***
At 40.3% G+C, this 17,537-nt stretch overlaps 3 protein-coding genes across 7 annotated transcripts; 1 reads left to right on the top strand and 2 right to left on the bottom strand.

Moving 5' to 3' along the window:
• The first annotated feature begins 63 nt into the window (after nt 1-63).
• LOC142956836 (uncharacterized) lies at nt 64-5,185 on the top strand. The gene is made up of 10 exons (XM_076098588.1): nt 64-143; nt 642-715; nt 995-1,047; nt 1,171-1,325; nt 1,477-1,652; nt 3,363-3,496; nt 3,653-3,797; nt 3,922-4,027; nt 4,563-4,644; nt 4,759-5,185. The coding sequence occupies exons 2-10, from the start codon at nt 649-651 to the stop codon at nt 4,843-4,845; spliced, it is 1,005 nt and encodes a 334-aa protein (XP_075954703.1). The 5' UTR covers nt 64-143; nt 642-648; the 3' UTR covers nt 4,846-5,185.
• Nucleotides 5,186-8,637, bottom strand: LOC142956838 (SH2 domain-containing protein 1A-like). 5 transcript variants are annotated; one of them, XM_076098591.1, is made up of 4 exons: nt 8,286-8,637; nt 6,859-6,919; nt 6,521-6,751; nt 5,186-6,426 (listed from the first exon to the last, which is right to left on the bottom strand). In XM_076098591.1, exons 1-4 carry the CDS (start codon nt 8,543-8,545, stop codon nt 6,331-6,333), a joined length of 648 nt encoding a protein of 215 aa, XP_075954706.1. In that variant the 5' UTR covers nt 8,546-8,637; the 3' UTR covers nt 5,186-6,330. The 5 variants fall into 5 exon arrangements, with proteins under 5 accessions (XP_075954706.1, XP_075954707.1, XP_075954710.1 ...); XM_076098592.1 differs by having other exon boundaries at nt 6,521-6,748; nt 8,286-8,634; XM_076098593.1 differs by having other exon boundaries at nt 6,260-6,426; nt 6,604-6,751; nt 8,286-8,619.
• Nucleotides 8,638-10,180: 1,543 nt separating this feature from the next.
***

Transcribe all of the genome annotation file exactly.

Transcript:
At 40.3% G+C, this 17,537-nt stretch overlaps 3 protein-coding genes across 7 annotated transcripts; 1 reads left to right on the top strand and 2 right to left on the bottom strand.

Moving 5' to 3' along the window:
• The first annotated feature begins 63 nt into the window (after nt 1-63).
• LOC142956836 (uncharacterized) lies at nt 64-5,185 on the top strand. The gene is made up of 10 exons (XM_076098588.1): nt 64-143; nt 642-715; nt 995-1,047; nt 1,171-1,325; nt 1,477-1,652; nt 3,363-3,496; nt 3,653-3,797; nt 3,922-4,027; nt 4,563-4,644; nt 4,759-5,185. The coding sequence occupies exons 2-10, from the start codon at nt 649-651 to the stop codon at nt 4,843-4,845; spliced, it is 1,005 nt and encodes a 334-aa protein (XP_075954703.1). The 5' UTR covers nt 64-143; nt 642-648; the 3' UTR covers nt 4,846-5,185.
• Nucleotides 5,186-8,637, bottom strand: LOC142956838 (SH2 domain-containing protein 1A-like). 5 transcript variants are annotated; one of them, XM_076098591.1, is made up of 4 exons: nt 8,286-8,637; nt 6,859-6,919; nt 6,521-6,751; nt 5,186-6,426 (listed from the first exon to the last, which is right to left on the bottom strand). In XM_076098591.1, exons 1-4 carry the CDS (start codon nt 8,543-8,545, stop codon nt 6,331-6,333), a joined length of 648 nt encoding a protein of 215 aa, XP_075954706.1. In that variant the 5' UTR covers nt 8,546-8,637; the 3' UTR covers nt 5,186-6,330. The 5 variants fall into 5 exon arrangements, with proteins under 5 accessions (XP_075954706.1, XP_075954707.1, XP_075954710.1 ...); XM_076098592.1 differs by having other exon boundaries at nt 6,521-6,748; nt 8,286-8,634; XM_076098593.1 differs by having other exon boundaries at nt 6,260-6,426; nt 6,604-6,751; nt 8,286-8,619.
• Nucleotides 8,638-10,180: 1,543 nt separating this feature from the next.